Co-creator criticizes 'sexy' new version of Suicide Squad character

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Mar 20, 2014, 3:38 PM EDT (Updated)

One of the Suicide Squad's most important characters has received a makeover in recent years, and her creator thinks it's a bad idea.

The Squad's been getting a lot of attention from fans lately, particularly because of its assembly and appearance on The CW series Arrow this week. A few days before Arrow's "Suicide Squad" aired, though, writer John Ostrander -- who conceived the Squad and remains its most influential scribe -- penned a column at ComicMix to note his disappointment with the way one of the group's central figures -- Amanda Waller -- is now portrayed:

Back in 1986, when he co-created the character with Len Wein and John Byrne, Ostrander conceived Waller as "middle-aged, black, heavyset, on the short side, and with no super powers; just an iron will and a terminal bad attitude," and she more or less stayed that way for a quarter of a century. Thanks to both the 2011 "New 52" reboot of DC Comics and her portrayal on Arrow by actress Cynthia Addai-Robinson, though, Waller's had a different look recently, one rather different from what Ostrander and company crafted.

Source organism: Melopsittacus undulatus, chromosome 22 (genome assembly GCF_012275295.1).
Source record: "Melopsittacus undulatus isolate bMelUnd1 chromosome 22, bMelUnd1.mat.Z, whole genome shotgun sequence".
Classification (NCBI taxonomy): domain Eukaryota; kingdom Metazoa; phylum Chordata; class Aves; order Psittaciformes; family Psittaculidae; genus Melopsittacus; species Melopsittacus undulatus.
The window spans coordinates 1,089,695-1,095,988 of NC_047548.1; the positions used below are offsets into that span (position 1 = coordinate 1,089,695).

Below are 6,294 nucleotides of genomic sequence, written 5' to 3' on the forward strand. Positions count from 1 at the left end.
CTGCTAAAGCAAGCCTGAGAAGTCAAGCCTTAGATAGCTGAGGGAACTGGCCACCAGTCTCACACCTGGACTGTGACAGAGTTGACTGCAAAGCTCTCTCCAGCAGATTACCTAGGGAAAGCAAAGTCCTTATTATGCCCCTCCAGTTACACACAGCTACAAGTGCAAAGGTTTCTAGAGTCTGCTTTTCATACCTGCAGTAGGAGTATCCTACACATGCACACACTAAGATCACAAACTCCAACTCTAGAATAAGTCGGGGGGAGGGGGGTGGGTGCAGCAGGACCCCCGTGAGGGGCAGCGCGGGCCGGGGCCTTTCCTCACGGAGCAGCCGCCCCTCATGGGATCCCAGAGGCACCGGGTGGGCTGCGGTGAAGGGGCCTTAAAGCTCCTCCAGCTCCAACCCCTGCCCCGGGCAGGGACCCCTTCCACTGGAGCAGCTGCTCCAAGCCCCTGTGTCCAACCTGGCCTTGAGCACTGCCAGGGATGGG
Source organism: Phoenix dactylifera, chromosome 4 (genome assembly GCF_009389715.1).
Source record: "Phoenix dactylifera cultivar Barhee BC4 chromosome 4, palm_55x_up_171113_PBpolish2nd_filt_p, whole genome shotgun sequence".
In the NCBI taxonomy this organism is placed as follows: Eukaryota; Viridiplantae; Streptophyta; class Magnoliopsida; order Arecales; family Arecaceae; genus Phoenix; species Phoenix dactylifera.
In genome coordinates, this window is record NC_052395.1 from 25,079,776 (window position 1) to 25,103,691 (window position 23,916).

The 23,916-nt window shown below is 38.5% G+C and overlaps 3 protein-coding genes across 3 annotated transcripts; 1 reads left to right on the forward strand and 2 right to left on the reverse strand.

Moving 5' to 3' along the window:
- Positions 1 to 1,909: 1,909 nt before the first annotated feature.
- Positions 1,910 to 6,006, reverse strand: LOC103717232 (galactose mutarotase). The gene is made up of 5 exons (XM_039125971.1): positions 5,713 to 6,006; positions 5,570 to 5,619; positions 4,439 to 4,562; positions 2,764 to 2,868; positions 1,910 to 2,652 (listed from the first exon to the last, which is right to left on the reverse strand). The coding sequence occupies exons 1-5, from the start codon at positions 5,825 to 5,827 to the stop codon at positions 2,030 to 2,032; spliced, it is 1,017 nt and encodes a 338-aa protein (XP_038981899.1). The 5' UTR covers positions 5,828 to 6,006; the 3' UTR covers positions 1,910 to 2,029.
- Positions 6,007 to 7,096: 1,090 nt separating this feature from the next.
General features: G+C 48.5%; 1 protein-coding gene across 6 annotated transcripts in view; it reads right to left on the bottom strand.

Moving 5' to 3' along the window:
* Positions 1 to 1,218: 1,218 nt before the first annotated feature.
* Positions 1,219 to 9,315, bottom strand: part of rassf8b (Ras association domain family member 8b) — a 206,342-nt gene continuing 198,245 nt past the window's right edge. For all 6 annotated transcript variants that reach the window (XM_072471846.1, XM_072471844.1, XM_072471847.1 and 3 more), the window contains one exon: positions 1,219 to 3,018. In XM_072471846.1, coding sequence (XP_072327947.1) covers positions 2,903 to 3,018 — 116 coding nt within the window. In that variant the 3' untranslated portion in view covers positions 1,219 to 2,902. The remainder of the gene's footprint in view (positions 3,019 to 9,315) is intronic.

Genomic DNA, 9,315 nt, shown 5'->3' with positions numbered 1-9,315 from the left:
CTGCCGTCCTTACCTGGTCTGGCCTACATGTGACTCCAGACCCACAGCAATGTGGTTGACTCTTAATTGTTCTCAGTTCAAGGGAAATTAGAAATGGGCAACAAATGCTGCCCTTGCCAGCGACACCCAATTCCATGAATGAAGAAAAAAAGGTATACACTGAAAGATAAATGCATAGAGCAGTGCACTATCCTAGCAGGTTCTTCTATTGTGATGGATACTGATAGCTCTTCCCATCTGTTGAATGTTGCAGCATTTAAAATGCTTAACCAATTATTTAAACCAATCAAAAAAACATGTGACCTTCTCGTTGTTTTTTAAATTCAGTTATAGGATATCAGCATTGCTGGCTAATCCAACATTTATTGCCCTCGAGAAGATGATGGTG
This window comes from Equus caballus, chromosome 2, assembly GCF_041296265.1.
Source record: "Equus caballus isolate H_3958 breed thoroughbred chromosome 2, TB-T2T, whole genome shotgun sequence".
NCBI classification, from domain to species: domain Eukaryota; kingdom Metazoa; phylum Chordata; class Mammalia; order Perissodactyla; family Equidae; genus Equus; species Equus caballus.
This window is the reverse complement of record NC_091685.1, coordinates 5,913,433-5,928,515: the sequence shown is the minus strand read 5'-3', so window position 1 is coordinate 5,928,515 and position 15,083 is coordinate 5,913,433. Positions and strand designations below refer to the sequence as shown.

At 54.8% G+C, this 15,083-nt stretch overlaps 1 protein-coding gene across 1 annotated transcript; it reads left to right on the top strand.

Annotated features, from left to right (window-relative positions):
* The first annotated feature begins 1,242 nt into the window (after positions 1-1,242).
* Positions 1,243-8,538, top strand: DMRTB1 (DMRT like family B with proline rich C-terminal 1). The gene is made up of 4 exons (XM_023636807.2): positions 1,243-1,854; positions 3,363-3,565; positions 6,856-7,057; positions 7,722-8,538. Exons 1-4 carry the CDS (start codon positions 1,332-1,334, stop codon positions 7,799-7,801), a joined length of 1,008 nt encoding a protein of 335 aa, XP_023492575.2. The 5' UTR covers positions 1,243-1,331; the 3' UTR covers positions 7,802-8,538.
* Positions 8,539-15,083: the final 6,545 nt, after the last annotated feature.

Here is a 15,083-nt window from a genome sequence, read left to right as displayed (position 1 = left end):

Ostrander doesn't seem angry about the changes. In fact, he noted in his column that he was looking forward to the Suicide Squad showing up on Arrow, and he fully acknowledges that Waller is owned by DC Comics and Warner Bros., and they can do whatever they want with her. He does, however, lament that some of the attributes that made the character unique have now been sacrificed.

"I don’t control what happens with Waller or where she goes or how she looks; she is owned by DC Entertainment and Warners. I knew that going in. She is their property," Ostrander wrote. "That said, I think the changes made in her appearance are misguided. There were and are reasons why she looked the way she did. I wanted her to seem formidable and visually unlike anyone else out there. Making her young and svelte and sexy loses that. She becomes more like everyone else. She lost part of what made her unique."

After last night's Arrow, Waller's profile will likely continue to rise among fans, but the version many people will come to know will not be the one Ostrander intended. Ostrander seems to have made his peace with that, even if he's not entirely happy about it. Still, his concerns do reaffirm the importance of an ongoing conversation with regard to body type diversity in superhero media. 

(ComicMix via ComicsAlliance)